There are American political leaders in both parties who talk about having an “all of the above” energy policy, implying that they want to build everything, all at once. But they don’t mean it, at least not really. In this country, we don’t need all of the above—virtually every American has access to electric power. We don’t want it—we have largely stopped building coal as well as nuclear plants, even though we could. And we don’t underwrite it—the public is generally opposed to the government being in the business of energy research, development, and demonstration (aka, RD&D).
In China, when they talk of “all of the above,” they do mean it. With hundreds of millions of Chinese living without electricity and a billion more demanding ever-increasing amounts of power, China is funding, building, and running every power project that they possibly can. This includes the nuclear sector, where they have about 29 big new light water reactors under construction. China is particularly keen on finding non-emitting forms of electricity, both to address climate change and, more urgently for them, to help slow the emissions of the conventional pollutants that are choking their cities in smog and literally killing their citizens.
Since (for better or for worse) China isn’t hung up on safety regulation, and there is zero threat of legal challenge to nuclear projects, plans can be realized much more quickly than in the West. That means that there are not only dozens of light water reactor plants going up in China, but also a lot of work on experimental reactors with advanced nuclear designs—like those being developed by General Atomic and TerraPower.
There are exciting things happening in the nuclear sector at present as technology catches up with the early aspirations of the industry in the decade following World War II. However, while computer modelling and mathematical work is relatively cheap, building test reactors and overcoming the necessary regulatory hurdles is expensive and beyond the scope of the even the best funded start up.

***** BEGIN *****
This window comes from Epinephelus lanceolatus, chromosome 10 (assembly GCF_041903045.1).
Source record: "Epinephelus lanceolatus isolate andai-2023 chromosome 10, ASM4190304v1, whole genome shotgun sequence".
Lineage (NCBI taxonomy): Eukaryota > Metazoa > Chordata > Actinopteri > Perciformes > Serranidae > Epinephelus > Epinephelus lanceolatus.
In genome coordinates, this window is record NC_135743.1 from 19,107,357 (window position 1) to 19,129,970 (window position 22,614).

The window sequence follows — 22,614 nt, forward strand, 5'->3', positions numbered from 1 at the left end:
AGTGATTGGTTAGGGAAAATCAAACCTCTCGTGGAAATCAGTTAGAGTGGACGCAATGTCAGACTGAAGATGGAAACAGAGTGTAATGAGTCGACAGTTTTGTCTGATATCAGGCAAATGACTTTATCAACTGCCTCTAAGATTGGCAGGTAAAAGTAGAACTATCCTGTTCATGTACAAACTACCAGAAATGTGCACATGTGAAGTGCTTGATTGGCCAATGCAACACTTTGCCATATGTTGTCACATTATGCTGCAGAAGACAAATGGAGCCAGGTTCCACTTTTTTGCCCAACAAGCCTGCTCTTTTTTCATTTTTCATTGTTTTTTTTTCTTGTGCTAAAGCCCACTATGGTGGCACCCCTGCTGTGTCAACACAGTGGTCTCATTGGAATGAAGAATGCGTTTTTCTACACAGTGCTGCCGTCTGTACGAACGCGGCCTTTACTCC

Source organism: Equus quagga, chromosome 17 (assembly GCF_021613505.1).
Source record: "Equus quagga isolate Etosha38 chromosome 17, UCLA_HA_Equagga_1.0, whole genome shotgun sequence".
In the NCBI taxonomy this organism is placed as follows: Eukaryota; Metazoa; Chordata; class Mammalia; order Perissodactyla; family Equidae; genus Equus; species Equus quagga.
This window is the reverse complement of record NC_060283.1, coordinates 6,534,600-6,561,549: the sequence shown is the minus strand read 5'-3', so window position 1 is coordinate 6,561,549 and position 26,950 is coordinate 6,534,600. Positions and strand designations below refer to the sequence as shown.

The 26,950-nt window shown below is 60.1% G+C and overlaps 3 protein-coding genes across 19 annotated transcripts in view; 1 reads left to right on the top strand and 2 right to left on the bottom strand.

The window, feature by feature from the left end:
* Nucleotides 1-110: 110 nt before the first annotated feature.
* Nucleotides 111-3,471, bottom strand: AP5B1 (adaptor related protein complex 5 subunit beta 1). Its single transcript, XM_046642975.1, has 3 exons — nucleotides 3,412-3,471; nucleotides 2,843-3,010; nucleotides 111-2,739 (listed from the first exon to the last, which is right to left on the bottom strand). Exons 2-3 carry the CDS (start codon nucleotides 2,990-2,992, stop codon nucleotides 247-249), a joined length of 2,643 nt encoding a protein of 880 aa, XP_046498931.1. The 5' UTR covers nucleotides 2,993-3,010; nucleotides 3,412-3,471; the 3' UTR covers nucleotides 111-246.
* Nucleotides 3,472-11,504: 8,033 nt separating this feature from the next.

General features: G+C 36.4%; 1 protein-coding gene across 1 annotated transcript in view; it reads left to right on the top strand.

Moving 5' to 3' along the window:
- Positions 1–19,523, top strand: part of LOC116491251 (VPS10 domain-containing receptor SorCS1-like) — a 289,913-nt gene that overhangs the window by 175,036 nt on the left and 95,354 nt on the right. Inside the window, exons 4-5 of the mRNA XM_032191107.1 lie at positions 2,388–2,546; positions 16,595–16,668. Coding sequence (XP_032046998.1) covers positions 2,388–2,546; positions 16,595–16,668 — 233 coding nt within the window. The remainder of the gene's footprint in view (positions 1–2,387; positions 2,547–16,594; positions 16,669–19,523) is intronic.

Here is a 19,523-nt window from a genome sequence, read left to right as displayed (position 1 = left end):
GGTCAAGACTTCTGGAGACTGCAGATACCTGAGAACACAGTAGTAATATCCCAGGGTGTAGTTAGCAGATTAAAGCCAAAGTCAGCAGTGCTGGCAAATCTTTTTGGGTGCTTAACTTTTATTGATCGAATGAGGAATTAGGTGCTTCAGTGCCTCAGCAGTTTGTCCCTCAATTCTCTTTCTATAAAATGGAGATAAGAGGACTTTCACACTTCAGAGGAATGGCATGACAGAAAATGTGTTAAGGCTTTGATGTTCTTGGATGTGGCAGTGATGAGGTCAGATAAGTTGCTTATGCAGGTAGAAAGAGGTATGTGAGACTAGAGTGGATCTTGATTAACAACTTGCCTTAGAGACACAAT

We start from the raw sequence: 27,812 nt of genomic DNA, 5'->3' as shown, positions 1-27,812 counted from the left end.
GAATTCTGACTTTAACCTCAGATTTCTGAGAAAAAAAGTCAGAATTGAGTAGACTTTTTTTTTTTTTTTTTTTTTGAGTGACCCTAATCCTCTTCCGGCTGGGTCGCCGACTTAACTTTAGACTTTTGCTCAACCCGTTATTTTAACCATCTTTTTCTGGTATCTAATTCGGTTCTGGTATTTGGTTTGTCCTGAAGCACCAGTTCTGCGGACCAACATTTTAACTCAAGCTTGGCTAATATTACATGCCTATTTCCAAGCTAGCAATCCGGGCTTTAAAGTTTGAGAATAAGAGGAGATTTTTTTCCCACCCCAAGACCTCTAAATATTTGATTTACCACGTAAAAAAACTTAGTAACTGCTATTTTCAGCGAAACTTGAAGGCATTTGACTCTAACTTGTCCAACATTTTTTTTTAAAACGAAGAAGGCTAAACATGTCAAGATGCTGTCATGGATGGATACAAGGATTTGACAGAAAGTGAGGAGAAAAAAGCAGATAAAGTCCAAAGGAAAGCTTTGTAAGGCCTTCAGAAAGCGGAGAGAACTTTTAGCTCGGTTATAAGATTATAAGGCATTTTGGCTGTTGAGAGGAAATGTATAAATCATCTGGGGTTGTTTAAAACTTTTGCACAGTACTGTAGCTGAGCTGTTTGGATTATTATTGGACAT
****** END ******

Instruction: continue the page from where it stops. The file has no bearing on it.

The reality is that with cheap oil and gas the USA just does not have the incentive to drive the next stage of nuclear research. China and India need the technology. The pace with which they are polluting their cities is unsustainable and represents a growing headwind to the development of the services and knowledge based economies that will further their development goals. As a result they have a great incentive to explore any technology that can deliver a semblance of energy independence.
At the present moment continued tensions with Russia have acted as a bullish catalyst for uranium. Following a steep decline in the aftermath of the Fukushima disaster, prices stabilised near $28 in May, rallied to break the three-year progression of lower rally highs by September and found support in the region of the 200-day MA from January. A sustained move below the trend mean would be required to question medium-term scope for additional higher to lateral ranging.
The collapse in oil prices and the knock-on effect for energy shares has done nothing to improve sentiment towards the uranium mining sector despite the fact that 150 new reactors are due to enter service in the next decade.
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